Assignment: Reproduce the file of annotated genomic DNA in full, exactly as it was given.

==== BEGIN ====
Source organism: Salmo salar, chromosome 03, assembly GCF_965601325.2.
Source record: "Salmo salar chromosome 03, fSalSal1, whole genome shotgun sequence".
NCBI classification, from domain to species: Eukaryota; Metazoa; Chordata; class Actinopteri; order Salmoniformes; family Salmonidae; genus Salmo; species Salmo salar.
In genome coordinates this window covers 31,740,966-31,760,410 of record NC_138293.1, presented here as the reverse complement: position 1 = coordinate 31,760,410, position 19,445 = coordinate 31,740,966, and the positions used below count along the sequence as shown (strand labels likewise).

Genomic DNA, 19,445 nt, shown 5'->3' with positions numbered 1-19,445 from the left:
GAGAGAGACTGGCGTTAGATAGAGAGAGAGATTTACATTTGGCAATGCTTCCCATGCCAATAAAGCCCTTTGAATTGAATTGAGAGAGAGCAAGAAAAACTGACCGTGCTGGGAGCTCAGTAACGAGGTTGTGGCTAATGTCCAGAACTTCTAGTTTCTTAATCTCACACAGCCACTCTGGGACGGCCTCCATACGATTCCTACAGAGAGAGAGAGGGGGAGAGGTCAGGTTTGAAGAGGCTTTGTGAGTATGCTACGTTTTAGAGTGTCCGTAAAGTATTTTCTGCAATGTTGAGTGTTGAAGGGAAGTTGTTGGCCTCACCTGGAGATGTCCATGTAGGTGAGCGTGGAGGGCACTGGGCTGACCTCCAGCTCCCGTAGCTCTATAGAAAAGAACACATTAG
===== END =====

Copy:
Source organism: Salmo salar, chromosome 03, assembly GCF_965601325.2.
Source record: "Salmo salar chromosome 03, fSalSal1, whole genome shotgun sequence".
NCBI classification, from domain to species: Eukaryota; Metazoa; Chordata; class Actinopteri; order Salmoniformes; family Salmonidae; genus Salmo; species Salmo salar.
In genome coordinates this window covers 31,740,966-31,760,410 of record NC_138293.1, presented here as the reverse complement: position 1 = coordinate 31,760,410, position 19,445 = coordinate 31,740,966, and the positions used below count along the sequence as shown (strand labels likewise).

Genomic DNA, 19,445 nt, shown 5'->3' with positions numbered 1-19,445 from the left:
GAGAGAGACTGGCGTTAGATAGAGAGAGAGATTTACATTTGGCAATGCTTCCCATGCCAATAAAGCCCTTTGAATTGAATTGAGAGAGAGCAAGAAAAACTGACCGTGCTGGGAGCTCAGTAACGAGGTTGTGGCTAATGTCCAGAACTTCTAGTTTCTTAATCTCACACAGCCACTCTGGGACGGCCTCCATACGATTCCTACAGAGAGAGAGAGGGGGAGAGGTCAGGTTTGAAGAGGCTTTGTGAGTATGCTACGTTTTAGAGTGTCCGTAAAGTATTTTCTGCAATGTTGAGTGTTGAAGGGAAGTTGTTGGCCTCACCTGGAGATGTCCATGTAGGTGAGCGTGGAGGGCACTGGGCTGACCTCCAGCTCCCGTAGCTCTATAGAAAAGAACACATTAG